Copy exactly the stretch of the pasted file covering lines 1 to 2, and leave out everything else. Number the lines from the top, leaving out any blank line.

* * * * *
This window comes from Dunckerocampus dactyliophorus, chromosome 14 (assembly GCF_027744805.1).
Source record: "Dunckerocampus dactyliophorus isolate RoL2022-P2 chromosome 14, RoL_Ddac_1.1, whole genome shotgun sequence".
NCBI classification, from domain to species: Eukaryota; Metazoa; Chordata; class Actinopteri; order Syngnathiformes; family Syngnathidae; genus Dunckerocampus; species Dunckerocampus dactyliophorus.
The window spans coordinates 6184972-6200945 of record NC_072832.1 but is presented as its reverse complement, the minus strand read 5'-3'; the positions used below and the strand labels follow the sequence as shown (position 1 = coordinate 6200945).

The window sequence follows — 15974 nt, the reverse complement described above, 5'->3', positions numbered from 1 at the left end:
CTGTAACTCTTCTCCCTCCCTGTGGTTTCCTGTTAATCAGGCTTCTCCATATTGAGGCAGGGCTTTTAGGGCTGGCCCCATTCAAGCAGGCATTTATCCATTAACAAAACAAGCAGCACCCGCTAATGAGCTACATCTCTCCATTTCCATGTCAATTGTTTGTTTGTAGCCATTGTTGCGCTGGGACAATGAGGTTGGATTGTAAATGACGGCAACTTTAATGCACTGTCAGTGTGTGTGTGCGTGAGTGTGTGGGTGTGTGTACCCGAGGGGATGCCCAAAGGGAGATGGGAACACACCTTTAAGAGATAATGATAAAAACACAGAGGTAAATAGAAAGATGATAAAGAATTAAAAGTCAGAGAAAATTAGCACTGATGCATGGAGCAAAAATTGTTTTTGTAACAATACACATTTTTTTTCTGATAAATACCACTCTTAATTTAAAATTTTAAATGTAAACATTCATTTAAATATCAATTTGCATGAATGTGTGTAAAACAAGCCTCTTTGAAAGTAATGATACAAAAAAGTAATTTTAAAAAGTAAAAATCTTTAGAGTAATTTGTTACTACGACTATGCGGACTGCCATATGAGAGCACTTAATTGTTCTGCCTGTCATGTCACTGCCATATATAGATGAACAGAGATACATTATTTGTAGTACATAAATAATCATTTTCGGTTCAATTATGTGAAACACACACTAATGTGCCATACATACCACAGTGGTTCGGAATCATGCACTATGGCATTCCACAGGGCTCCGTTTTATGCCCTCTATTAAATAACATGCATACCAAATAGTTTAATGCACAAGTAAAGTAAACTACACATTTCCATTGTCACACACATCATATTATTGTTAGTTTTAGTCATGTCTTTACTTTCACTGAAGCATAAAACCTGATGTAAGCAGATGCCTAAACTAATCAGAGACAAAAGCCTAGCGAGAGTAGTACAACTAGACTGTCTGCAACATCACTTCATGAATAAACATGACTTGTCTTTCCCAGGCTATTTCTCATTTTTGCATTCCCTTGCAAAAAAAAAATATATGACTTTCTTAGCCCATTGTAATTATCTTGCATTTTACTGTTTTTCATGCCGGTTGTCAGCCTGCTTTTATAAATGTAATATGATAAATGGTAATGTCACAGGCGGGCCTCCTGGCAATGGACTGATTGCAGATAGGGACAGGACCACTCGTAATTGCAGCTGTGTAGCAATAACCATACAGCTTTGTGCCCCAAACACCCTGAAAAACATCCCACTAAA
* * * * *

This window comes from Dunckerocampus dactyliophorus, chromosome 14 (assembly GCF_027744805.1).
Source record: "Dunckerocampus dactyliophorus isolate RoL2022-P2 chromosome 14, RoL_Ddac_1.1, whole genome shotgun sequence".